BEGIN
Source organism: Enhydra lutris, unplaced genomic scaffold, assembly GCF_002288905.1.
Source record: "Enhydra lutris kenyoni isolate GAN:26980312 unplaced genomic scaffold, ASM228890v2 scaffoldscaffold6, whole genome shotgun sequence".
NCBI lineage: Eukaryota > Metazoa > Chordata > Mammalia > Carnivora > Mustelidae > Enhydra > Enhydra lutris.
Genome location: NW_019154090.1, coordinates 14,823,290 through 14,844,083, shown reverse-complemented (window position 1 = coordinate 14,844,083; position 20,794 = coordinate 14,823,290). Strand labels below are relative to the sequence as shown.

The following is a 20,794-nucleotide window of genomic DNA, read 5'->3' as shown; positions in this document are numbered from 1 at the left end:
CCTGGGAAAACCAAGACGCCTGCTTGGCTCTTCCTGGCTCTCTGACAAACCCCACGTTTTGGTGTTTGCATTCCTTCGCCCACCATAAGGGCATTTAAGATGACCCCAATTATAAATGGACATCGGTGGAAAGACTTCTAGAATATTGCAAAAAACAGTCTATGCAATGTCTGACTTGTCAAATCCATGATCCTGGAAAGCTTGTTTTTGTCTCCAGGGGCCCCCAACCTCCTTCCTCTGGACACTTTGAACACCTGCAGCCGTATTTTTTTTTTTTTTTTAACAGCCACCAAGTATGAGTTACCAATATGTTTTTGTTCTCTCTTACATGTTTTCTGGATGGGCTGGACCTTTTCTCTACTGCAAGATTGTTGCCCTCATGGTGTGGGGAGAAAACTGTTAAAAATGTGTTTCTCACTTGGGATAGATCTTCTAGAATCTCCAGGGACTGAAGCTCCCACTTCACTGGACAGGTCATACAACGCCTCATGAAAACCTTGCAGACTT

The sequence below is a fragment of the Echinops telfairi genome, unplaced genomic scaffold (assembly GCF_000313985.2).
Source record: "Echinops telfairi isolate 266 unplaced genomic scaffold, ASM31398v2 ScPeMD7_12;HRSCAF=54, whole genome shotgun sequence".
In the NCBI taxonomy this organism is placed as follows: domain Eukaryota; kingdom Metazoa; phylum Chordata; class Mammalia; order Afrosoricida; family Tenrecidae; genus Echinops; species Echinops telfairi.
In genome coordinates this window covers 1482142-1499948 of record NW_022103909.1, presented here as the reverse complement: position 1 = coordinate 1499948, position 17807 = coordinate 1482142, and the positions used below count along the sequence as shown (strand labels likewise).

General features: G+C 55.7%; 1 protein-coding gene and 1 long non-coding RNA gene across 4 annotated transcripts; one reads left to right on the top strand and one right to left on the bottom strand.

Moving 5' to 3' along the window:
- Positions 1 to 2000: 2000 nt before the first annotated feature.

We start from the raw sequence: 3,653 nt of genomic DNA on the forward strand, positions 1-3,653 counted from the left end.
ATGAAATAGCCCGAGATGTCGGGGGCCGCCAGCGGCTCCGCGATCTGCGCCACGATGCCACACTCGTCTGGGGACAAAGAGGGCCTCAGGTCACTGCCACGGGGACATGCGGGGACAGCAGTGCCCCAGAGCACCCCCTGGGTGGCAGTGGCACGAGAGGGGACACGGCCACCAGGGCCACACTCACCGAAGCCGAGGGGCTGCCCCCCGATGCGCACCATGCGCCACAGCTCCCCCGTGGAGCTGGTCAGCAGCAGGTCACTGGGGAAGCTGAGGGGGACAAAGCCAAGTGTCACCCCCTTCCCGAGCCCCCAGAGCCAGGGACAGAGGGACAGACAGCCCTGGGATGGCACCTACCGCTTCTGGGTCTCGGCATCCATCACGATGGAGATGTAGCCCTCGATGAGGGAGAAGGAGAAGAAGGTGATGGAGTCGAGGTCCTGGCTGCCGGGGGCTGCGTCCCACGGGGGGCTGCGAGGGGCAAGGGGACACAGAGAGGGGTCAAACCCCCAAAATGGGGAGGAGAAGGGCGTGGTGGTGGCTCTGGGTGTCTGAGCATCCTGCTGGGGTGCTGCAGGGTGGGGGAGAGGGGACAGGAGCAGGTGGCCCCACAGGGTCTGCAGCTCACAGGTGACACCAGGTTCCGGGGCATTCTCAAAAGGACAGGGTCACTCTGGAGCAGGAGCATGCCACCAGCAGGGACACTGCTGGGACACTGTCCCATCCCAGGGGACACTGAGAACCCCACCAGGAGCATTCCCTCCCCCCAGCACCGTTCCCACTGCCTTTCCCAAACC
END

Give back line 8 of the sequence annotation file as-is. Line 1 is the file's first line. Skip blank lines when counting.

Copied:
Source record: "Echinops telfairi isolate 266 unplaced genomic scaffold, ASM31398v2 ScPeMD7_12;HRSCAF=54, whole genome shotgun sequence".